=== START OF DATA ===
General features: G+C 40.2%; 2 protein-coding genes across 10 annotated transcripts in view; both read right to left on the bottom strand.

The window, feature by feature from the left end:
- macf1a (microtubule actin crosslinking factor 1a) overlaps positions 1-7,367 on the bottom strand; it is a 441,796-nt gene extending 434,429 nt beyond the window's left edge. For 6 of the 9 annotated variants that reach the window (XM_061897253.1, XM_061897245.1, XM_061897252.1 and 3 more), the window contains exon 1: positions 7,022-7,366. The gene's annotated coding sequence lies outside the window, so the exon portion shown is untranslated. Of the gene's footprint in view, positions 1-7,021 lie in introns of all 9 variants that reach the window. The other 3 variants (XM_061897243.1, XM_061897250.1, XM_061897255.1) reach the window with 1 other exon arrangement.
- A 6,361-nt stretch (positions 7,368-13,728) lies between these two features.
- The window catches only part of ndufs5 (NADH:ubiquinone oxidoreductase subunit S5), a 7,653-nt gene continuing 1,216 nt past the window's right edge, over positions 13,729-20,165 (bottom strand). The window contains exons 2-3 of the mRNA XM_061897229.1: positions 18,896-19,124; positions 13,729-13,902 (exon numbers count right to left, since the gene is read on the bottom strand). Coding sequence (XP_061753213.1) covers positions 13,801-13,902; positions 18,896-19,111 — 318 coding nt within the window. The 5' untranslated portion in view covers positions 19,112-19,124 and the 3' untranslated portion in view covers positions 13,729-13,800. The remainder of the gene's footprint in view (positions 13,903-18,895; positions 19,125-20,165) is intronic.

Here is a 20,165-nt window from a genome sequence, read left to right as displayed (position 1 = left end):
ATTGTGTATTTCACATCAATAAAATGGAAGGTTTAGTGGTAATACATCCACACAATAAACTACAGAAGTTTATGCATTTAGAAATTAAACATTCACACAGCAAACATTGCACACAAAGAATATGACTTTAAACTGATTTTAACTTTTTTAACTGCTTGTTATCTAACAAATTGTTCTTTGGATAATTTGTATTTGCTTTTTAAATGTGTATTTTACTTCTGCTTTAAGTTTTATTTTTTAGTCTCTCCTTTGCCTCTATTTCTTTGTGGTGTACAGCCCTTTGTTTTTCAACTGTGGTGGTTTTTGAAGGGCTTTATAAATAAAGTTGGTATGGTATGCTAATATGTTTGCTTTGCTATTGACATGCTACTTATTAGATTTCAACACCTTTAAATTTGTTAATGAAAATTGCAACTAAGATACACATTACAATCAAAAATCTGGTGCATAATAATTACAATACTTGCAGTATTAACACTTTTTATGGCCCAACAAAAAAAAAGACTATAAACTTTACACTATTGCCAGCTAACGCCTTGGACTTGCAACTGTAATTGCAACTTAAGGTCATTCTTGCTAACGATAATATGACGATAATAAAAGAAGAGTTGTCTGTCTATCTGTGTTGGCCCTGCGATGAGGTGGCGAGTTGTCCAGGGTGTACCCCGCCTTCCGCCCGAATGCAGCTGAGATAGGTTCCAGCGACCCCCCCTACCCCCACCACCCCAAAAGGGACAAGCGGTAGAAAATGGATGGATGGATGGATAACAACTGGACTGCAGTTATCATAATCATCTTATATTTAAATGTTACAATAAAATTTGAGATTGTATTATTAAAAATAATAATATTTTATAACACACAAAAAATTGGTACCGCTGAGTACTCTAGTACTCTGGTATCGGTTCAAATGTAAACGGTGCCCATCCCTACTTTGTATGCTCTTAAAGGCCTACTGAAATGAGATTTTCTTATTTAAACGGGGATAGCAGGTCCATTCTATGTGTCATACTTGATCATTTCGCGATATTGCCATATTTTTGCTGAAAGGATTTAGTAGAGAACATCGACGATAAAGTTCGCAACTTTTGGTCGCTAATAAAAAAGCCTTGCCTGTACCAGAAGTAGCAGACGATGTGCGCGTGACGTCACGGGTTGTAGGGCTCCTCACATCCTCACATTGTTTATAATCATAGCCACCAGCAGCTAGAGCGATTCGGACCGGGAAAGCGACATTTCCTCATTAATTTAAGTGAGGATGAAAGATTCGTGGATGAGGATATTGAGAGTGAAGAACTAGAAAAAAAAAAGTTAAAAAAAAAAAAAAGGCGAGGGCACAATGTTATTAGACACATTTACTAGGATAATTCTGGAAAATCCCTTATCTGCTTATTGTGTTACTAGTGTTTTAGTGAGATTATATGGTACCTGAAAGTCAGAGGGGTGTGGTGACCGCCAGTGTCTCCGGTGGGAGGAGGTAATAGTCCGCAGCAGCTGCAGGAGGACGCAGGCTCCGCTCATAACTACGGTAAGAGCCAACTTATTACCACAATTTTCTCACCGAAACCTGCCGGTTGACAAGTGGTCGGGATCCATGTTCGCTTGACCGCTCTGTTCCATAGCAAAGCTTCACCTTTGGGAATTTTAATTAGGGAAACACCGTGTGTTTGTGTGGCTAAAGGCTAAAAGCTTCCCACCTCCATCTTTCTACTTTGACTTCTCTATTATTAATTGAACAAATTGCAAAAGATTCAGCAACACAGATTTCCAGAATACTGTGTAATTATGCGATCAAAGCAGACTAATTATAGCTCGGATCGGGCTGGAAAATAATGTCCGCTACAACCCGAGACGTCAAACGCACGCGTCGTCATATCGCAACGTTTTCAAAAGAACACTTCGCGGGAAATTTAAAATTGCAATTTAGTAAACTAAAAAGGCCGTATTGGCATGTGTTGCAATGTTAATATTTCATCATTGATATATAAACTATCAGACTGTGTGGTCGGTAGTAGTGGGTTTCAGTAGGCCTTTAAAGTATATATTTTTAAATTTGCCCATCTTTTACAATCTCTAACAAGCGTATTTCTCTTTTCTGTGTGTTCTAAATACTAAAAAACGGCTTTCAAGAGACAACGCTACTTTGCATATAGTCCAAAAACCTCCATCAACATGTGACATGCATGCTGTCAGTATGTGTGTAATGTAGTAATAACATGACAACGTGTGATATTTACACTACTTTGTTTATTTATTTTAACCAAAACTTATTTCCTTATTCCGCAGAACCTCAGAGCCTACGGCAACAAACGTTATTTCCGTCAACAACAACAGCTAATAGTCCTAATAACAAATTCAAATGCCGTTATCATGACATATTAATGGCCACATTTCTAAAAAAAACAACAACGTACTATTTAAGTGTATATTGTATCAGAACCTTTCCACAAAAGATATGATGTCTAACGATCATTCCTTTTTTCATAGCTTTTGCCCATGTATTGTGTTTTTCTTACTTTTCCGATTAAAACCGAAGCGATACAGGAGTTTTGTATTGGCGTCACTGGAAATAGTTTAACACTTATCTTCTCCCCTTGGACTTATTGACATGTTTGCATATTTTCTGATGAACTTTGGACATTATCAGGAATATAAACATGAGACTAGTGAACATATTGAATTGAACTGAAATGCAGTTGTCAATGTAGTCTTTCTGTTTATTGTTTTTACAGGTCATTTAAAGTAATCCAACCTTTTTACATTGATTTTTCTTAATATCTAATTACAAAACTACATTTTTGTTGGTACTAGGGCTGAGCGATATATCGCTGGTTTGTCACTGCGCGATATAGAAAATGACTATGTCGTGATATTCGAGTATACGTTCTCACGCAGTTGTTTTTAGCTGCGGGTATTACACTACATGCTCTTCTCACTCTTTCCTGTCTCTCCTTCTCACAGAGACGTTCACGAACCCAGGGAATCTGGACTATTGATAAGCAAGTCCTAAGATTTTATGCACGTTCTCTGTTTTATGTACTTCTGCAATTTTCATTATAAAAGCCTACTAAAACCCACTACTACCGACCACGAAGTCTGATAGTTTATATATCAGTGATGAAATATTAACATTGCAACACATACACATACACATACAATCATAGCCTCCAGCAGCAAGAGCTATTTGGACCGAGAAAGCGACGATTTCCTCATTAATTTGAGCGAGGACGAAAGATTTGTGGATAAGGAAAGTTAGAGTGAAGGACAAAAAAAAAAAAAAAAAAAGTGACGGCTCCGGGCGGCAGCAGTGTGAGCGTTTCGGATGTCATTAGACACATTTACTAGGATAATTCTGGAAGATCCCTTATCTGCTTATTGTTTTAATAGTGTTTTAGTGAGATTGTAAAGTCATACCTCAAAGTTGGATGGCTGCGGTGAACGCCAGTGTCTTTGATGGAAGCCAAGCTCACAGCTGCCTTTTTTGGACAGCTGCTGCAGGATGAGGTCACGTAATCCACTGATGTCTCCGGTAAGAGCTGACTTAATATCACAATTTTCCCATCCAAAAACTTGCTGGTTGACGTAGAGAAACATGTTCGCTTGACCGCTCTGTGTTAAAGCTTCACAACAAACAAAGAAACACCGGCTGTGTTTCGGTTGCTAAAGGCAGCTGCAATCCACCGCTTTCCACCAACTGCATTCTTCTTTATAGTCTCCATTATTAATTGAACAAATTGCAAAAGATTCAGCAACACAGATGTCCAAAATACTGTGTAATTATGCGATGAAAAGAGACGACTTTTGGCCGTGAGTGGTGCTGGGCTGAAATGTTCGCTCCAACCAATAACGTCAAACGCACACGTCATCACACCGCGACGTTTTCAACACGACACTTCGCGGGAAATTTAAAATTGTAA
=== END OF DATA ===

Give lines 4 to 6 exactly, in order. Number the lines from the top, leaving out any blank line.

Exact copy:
- A 6,361-nt stretch (positions 7,368-13,728) lies between these two features.
- The window catches only part of ndufs5 (NADH:ubiquinone oxidoreductase subunit S5), a 7,653-nt gene continuing 1,216 nt past the window's right edge, over positions 13,729-20,165 (bottom strand). The window contains exons 2-3 of the mRNA XM_061897229.1: positions 18,896-19,124; positions 13,729-13,902 (exon numbers count right to left, since the gene is read on the bottom strand). Coding sequence (XP_061753213.1) covers positions 13,801-13,902; positions 18,896-19,111 — 318 coding nt within the window. The 5' untranslated portion in view covers positions 19,112-19,124 and the 3' untranslated portion in view covers positions 13,729-13,800. The remainder of the gene's footprint in view (positions 13,903-18,895; positions 19,125-20,165) is intronic.

Here is a 20,165-nt window from a genome sequence, read left to right as displayed (position 1 = left end):